Q&A With Lauren Edmondson
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Q&A With Lauren Edmondson
Tonight’s Q&A is with bestselling author Lauren* Edmondson. Some of Lauren’s novels are “Ladies of the House: A Modern Retelling of Sense & Sensibility,” and “Wedding of the Season,” coming out February 21st 2023.
Q: So Lauren what do you love most about writing? What do you like the least?
A: I love writing, mostly when I’m done with it for the day. For me, “writing” is a lot of sitting in front of the computer and staring off into space, thinking. Those moments, when I am puzzling over a plot point, or a character’s motivations, or trying to find the correct word for the moment, can be tedious and frustrating, but once I get it–once I find the piece I’m looking for–writing can be an absolute delight. At least for the next three minutes, until I run into another problem.
Q: When in your life did you realize that your calling was to be an author?
A: My writing professor in college, the great American short story writer and novelist Jim Shepard, was the first to point out to me that being an author requires talent, yes, but also wild amounts of perseverance and grit, and a high tolerance for rejection. This actually cemented my desire to write books, and gave me—weirdly?—large amounts of hope that I would succeed. Because while I was not the most brilliant writer in his classes, I knew I was one of the hardest working.
Q: Where do you get all your ideas for your stories?
A: Usually in non-fiction books or magazine articles, although my idea for Wedding of the Season came during a trip to Newport, Rhode Island, and a visit to The Breakers, the grandest of all the Gilded Age mansions there. After the tour of The Breakers sparked my interest in the obscenely wealthy families that summered in Newport, I turned to all sorts of memoir and historical fiction to research and world-build.
Q: What advice do you give to aspiring authors? What advice do you give to those same aspiring authors who deal with writers block?
A: Learn as much about the business of publishing as you can. Artistry is important, but traditional publishing, especially with the big five publishers, is a for-profit business. This is something I still have to remind myself! Traditional publishers are looking for stories that will sell in the marketplace. Of course, no one has any idea of what will speak to readers, but everyone is doing their best to make educated guesses. It’s probably good to educate yourself, then, about what is selling and to whom. Publisher’s Marketplace is the place to be for this information. Also, please keep in mind that rejection might not have anything to do with how talented a writer is; it only might be a reflection on the current marketplace, and what publishers are looking for at the moment.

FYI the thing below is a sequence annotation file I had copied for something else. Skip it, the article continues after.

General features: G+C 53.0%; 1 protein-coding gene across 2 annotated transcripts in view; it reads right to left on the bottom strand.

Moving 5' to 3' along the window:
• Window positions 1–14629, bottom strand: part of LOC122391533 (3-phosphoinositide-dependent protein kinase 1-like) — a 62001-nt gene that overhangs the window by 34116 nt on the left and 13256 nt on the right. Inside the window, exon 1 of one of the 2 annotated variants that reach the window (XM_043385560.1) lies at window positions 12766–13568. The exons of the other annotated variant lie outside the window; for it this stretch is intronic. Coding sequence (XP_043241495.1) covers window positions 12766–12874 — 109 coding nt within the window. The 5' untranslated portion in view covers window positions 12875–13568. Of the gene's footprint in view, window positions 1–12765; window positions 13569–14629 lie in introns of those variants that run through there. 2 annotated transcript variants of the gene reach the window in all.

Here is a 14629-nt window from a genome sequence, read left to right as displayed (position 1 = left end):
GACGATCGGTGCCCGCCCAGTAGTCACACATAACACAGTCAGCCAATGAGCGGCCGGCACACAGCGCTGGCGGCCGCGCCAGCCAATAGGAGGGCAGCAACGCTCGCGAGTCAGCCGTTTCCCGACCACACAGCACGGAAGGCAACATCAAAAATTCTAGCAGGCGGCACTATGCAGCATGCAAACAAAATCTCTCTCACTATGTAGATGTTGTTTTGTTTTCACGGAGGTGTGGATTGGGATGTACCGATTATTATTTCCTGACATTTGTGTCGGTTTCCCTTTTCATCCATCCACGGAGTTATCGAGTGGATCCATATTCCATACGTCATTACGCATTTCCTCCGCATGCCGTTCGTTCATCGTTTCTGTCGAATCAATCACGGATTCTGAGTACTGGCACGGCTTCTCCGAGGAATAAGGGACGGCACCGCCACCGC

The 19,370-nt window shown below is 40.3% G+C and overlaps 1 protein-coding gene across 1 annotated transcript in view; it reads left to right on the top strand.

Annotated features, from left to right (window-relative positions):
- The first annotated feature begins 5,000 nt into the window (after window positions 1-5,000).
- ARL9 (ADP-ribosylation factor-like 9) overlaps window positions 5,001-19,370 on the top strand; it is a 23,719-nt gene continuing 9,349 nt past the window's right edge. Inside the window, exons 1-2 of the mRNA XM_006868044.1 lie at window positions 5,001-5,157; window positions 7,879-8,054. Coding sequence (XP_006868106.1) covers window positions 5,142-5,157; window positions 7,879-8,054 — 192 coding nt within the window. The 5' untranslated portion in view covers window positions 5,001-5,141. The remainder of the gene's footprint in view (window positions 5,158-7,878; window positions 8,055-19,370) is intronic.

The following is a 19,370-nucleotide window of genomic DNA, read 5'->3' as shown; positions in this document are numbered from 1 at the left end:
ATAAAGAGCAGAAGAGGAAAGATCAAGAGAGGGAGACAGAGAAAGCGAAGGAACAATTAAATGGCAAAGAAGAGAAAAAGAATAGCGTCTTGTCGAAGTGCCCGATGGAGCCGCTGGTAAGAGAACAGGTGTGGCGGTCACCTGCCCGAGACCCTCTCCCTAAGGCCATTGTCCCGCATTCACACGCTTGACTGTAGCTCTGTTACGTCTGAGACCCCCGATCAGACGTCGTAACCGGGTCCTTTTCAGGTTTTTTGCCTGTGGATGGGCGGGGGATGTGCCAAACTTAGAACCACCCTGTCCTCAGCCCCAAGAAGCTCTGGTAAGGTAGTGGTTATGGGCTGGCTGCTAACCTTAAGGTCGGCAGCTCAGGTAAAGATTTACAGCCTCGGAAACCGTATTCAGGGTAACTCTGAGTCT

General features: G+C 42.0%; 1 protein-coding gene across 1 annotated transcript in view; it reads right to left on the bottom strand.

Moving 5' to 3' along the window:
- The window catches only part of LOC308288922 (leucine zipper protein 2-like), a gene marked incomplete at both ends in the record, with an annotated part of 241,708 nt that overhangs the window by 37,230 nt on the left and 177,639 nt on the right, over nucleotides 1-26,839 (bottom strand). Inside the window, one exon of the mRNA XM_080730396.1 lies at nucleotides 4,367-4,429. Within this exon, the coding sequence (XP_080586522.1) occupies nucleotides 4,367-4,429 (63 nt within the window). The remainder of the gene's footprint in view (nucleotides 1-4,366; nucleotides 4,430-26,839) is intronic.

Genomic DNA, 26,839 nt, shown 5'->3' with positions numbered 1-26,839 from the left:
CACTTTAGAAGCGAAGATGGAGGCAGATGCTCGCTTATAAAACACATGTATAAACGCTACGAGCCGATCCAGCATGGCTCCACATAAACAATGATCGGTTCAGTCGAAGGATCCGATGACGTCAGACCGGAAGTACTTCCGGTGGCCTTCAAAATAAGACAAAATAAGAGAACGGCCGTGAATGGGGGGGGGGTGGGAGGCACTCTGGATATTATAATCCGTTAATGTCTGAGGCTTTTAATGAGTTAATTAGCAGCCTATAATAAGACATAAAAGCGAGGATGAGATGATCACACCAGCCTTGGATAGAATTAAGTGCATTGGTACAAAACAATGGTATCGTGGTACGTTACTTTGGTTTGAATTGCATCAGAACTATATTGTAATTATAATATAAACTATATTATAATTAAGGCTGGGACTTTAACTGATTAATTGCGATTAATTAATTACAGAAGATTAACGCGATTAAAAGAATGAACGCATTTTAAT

Q: What advice would you give to new and aspiring writers about how to deal with negative feedback whether it be from family and friends who aren’t supportive, negative reviews or from online trolls who get pleasure from bullying others?
A: Great question – if there is an answer, please let me know? Negative reviews from readers make me sad. No way around that. So, I try to stay away from Goodreads. This is easier said than done.
Q: If you were to write in a different genre which genre would it be and why?
A: I think about this a lot! I write upmarket women’s fiction now, but if I could hop into a different genre it would be historic romance—corsets and cravats, that kind of wonderful thing.
Q: Are you writing another novel now? If so can you reveal any details?
A: I am working on book number 3 now—it will be set in the Hamptons!
Q: Does Hollywood have the rights to any of your novels?
A: Yes, Ladies of the House, my debut novel, was optioned this year. Getting a short glimpse into how Hollywood works has been enlightening. Everyone has an assistant! Literally everyone! Even the assistants.